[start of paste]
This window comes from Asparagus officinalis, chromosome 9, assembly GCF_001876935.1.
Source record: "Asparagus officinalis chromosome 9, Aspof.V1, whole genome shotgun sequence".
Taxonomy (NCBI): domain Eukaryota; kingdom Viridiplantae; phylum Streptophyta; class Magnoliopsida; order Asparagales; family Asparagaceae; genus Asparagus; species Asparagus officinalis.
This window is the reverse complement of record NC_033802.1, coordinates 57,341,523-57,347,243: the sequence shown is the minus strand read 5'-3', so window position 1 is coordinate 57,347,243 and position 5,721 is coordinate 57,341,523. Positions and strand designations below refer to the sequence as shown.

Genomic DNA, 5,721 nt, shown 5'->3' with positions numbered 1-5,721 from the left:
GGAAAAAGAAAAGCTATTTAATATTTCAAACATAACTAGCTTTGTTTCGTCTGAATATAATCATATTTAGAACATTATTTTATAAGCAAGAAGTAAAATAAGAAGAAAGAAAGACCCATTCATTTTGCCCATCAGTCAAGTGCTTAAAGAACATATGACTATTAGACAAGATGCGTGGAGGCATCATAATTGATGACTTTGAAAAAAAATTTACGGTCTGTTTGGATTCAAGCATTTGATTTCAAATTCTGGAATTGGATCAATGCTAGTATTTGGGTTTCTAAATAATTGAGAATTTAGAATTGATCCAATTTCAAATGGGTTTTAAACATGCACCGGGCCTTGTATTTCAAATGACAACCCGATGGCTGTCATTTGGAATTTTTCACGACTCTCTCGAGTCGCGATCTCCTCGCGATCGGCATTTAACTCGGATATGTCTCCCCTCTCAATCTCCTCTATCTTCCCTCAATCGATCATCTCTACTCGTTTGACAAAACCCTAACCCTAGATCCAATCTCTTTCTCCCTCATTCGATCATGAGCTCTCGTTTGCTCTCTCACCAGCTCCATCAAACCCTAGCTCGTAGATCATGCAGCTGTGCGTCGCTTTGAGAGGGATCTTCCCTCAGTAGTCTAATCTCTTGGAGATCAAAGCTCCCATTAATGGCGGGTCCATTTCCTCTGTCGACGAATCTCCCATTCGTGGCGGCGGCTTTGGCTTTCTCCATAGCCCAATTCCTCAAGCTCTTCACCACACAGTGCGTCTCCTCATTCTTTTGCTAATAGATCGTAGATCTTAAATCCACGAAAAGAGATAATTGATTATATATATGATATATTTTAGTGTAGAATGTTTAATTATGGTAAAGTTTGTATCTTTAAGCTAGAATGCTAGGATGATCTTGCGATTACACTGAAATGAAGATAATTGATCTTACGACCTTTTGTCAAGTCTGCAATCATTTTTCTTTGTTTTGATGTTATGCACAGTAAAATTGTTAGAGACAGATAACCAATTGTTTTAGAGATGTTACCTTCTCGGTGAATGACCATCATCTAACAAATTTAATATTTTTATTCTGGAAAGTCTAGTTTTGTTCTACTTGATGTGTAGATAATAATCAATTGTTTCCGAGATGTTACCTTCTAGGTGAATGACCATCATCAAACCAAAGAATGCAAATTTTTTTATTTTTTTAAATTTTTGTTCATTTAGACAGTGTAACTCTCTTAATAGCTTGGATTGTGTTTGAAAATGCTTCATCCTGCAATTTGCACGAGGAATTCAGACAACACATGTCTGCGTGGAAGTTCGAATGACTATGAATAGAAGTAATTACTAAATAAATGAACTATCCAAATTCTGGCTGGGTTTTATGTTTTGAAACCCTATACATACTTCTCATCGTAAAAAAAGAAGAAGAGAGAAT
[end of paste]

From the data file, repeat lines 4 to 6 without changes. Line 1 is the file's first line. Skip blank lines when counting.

This window is the reverse complement of record NC_033802.1, coordinates 57,341,523-57,347,243: the sequence shown is the minus strand read 5'-3', so window position 1 is coordinate 57,347,243 and position 5,721 is coordinate 57,341,523. Positions and strand designations below refer to the sequence as shown.

Genomic DNA, 5,721 nt, shown 5'->3' with positions numbered 1-5,721 from the left:
GGAAAAAGAAAAGCTATTTAATATTTCAAACATAACTAGCTTTGTTTCGTCTGAATATAATCATATTTAGAACATTATTTTATAAGCAAGAAGTAAAATAAGAAGAAAGAAAGACCCATTCATTTTGCCCATCAGTCAAGTGCTTAAAGAACATATGACTATTAGACAAGATGCGTGGAGGCATCATAATTGATGACTTTGAAAAAAAATTTACGGTCTGTTTGGATTCAAGCATTTGATTTCAAATTCTGGAATTGGATCAATGCTAGTATTTGGGTTTCTAAATAATTGAGAATTTAGAATTGATCCAATTTCAAATGGGTTTTAAACATGCACCGGGCCTTGTATTTCAAATGACAACCCGATGGCTGTCATTTGGAATTTTTCACGACTCTCTCGAGTCGCGATCTCCTCGCGATCGGCATTTAACTCGGATATGTCTCCCCTCTCAATCTCCTCTATCTTCCCTCAATCGATCATCTCTACTCGTTTGACAAAACCCTAACCCTAGATCCAATCTCTTTCTCCCTCATTCGATCATGAGCTCTCGTTTGCTCTCTCACCAGCTCCATCAAACCCTAGCTCGTAGATCATGCAGCTGTGCGTCGCTTTGAGAGGGATCTTCCCTCAGTAGTCTAATCTCTTGGAGATCAAAGCTCCCATTAATGGCGGGTCCATTTCCTCTGTCGACGAATCTCCCATTCGTGGCGGCGGCTTTGGCTTTCTCCATAGCCCAATTCCTCAAGCTCTTCACCACACAGTGCGTCTCCTCATTCTTTTGCTAATAGATCGTAGATCTTAAATCCACGAAAAGAGATAATTGATTATATATATGATATATTTTAGTGTAGAATGTTTAATTATGGTAAAGTTTGTATCTTTAAGCTAGAATGCTAGGATGATCTTGCGATTACACTGAAATGAAGATAATTGATCTTACGACCTTTTGTCAAGTCTGCAATCATTTTTCTTTGTTTTGATGTTATGCACAGTAAAATTGTTAGAGACAGATAACCAATTGTTTTAGAGATGTTACCTTCTCGGTGAATGACCATCATCTAACAAATTTAATATTTTTATTCTGGAAAGTCTAGTTTTGTTCTACTTGATGTGTAGATAATAATCAATTGTTTCCGAGATGTTACCTTCTAGGTGAATGACCATCATCAAACCAAAGAATGCAAATTTTTTTATTTTTTTAAATTTTTGTTCATTTAGACAGTGTAACTCTCTTAATAGCTTGGATTGTGTTTGAAAATGCTTCATCCTGCAATTTGCACGAGGAATTCAGACAACACATGTCTGCGTGGAAGTTCGAATGACTATGAATAGAAGTAATTACTAAATAAATGAACTATCCAAATTCTGGCTGGGTTTTATGTTTTGAAACCCTATACATACTTCTCATCGTAAAAAAAGAAGAAGAGAGAAT